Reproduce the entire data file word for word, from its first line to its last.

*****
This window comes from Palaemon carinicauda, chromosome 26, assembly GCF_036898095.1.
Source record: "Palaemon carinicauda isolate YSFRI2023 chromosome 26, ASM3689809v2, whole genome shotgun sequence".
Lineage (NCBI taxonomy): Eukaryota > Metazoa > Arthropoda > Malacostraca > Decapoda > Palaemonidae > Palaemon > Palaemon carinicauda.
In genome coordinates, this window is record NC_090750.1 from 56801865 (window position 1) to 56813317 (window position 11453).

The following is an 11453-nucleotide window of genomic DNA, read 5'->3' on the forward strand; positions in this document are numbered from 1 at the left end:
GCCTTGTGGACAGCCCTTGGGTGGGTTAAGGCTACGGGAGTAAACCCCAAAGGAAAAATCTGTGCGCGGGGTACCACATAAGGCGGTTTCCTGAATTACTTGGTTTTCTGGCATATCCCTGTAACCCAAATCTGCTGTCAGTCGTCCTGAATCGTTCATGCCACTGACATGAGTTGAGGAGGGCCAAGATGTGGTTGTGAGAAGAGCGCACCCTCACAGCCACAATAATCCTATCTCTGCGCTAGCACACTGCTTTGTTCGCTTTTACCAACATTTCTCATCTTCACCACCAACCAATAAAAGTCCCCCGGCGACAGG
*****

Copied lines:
This window comes from Palaemon carinicauda, chromosome 26, assembly GCF_036898095.1.
Source record: "Palaemon carinicauda isolate YSFRI2023 chromosome 26, ASM3689809v2, whole genome shotgun sequence".
Lineage (NCBI taxonomy): Eukaryota > Metazoa > Arthropoda > Malacostraca > Decapoda > Palaemonidae > Palaemon > Palaemon carinicauda.
In genome coordinates, this window is record NC_090750.1 from 56801865 (window position 1) to 56813317 (window position 11453).

The following is an 11453-nucleotide window of genomic DNA, read 5'->3' on the forward strand; positions in this document are numbered from 1 at the left end:
GCCTTGTGGACAGCCCTTGGGTGGGTTAAGGCTACGGGAGTAAACCCCAAAGGAAAAATCTGTGCGCGGGGTACCACATAAGGCGGTTTCCTGAATTACTTGGTTTTCTGGCATATCCCTGTAACCCAAATCTGCTGTCAGTCGTCCTGAATCGTTCATGCCACTGACATGAGTTGAGGAGGGCCAAGATGTGGTTGTGAGAAGAGCGCACCCTCACAGCCACAATAATCCTATCTCTGCGCTAGCACACTGCTTTGTTCGCTTTTACCAACATTTCTCATCTTCACCACCAACCAATAAAAGTCCCCCGGCGACAGG